Do the Phillies want Pedro Martinez back?

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While attending David Ortiz’s charity golf tournament in the Dominican Republic over the weekend Pedro Martinez made it clear that he’d like to pitch for the Phillies again in 2010. “They treated me very well and they were very professional,” Martinez said. “They will always have the door open.”
After signing with Philadelphia in July and making his Phillies debut a month later, Martinez went 5-3 with a 3.65 ERA in 12 starts between the regular season and playoffs. With a 53/12 K/BB ratio in 61.2 innings Martinez certainly showed that he still has the stuff to be an effective middle-of-rotation starter and he reportedly plans to play a full season in 2010.
Of course, at 38 years old Martinez is hardly a good bet to actually pitch a full season. In fact, he hasn’t started 25 games or thrown 150 innings since his first year with the Mets in 2005. Philadelphia has Cliff Lee, Cole Hamels, Joe Blanton, and J.A. Happ cemented in the rotation, so the question is whether it’s worth spending, say, $5 million on Martinez rather than turning the fifth spot over to some combination of Jamie Moyer, Kyle Kendrick, and Antonio Bastardo. Probably, but the Phillies seem unlikely to get into any kind of bidding war.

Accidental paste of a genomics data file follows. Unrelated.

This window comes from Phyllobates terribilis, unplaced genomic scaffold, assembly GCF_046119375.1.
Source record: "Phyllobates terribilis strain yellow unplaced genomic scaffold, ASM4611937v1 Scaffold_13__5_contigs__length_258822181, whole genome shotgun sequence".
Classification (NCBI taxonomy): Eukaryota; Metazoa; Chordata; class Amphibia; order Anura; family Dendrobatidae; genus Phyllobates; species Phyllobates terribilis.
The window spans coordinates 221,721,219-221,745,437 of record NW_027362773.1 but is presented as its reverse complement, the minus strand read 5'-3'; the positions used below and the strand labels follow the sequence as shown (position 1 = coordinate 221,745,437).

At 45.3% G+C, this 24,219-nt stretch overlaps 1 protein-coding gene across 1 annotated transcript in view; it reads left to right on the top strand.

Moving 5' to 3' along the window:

Henderson Alvarez signs with Tigres de Quintana Roo

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Free agent right-hander Henderson Alvarez signed a deal with the Tigres de Quintana Roo of the Mexican Baseball League earlier this week, FanRag Sports’ Jon Heyman reported Friday. The righty wasn’t necessarily too fringey a player to hack it in the big leagues, but there were no MLB takers in attendance during his showcase in Venezuela last month and he clearly felt it best to try his luck elsewhere.

The 27-year-old’s last major league gig came with the Phillies, for whom he delivered a 4.30 ERA, 6.8 BB/9 and 3.7 SO/9 over 14 2/3 innings in 2017. While he’s not too far removed from his first and only All-Star bid in 2014, he was besieged by shoulder issues in 2015 and 2016 and underwent season-ending surgeries as a result.

That added injury risk, coupled with the fact that he hasn’t pitched more than 22 innings in a single season since 2014, may have been too much for major league teams to take on this spring. Assuming he steers clear of further injuries, however, a return to the majors may not be entirely out of the question in years to come.